May 26, 2004
Former Sen. Birch Bayh (D-Ind.), who co-wrote the Bayh-Dole Act, said it was not intended to be used by the government to set prices for drugs but to prevent a company from licensing a product and then not developing it in an effort to protect another product already on the market (AP/Las Vegas Sun, 5/25). "It would be the ultimate folly to march in and alleviate the problem ... and in doing so dampen the ingenuity and entrepreneurial skill necessary to develop a permanent cure for AIDS," Bayh said (Heil, CongressDaily, 5/25). Abbott representatives said that the act was intended for use only when the public does not have access to an invention developed with government funding (Reuters, 5/25). Jeffrey Leiden, president of Abbott's pharmaceutical products group, said that is not the case with Norvir, which the company makes "widely available" at no cost or at reduced prices for low-income patients, according to Congress Daily (CongressDaily, 5/25). However, Robert Huff of the New York City-based Gay Men's Health Crisis said that Abbott raised Norvir's price in an effort to increase the total cost of using other companies' drugs that need to be used in combination with Norvir (AP/Washington Times, 5/26). "It is not reasonable to charge ... more just because [Norvir] is used with a competitor's protease inhibitor," Essential Innovations President James Love said, adding, "These acts are not reasonable. They are outrageous pricing abuses" (Japsen, Chicago Tribune, 5/26). Huff also said that the price increase will "inhibit innovation, restrict research, limit medical options and hurt people with HIV" (AP/Las Vegas Sun, 5/25).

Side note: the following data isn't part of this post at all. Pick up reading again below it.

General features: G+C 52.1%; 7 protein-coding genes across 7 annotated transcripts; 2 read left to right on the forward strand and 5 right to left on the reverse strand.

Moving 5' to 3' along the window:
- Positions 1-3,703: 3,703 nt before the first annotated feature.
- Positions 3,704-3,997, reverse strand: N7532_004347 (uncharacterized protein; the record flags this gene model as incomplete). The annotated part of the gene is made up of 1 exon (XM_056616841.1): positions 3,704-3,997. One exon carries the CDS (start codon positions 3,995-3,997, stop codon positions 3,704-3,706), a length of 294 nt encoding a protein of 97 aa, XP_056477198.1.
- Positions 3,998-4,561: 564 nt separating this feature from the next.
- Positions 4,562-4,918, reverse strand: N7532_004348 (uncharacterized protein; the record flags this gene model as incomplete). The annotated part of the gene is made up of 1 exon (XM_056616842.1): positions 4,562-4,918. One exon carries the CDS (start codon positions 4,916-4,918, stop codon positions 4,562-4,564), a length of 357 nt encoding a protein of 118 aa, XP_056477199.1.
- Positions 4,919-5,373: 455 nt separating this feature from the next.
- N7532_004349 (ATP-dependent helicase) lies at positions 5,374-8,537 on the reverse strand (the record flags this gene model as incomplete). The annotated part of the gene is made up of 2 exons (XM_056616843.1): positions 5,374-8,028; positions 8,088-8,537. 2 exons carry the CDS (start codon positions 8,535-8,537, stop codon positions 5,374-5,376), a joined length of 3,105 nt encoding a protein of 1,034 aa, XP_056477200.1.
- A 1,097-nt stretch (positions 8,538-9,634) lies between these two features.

Mark Rohrbaugh, director of the NIH Office of Technology Transfer, and Bonny Harbinger, deputy director of the office, listened to the testimony and will report to NIH Director Elias Zerhouni, who will make the final decision on the request, the AP/Washington Times (AP/Washington Times, 5/26). Although NIH is not required to respond within a specific time period, Rohrbaugh said the agency will try to make a decision "as soon as possible," according to the Indianapolis Star (Groppe, Indianapolis Star, 5/26). If NIH rules in favor of Essential Innovations' request, it could be "several years" before a generic version of Norvir reaches the market, NIH officials said, according to the Chicago Tribune. In that case, Abbott would have the opportunity to appeal the decision, the Tribune reports (Chicago Tribune, 5/26).
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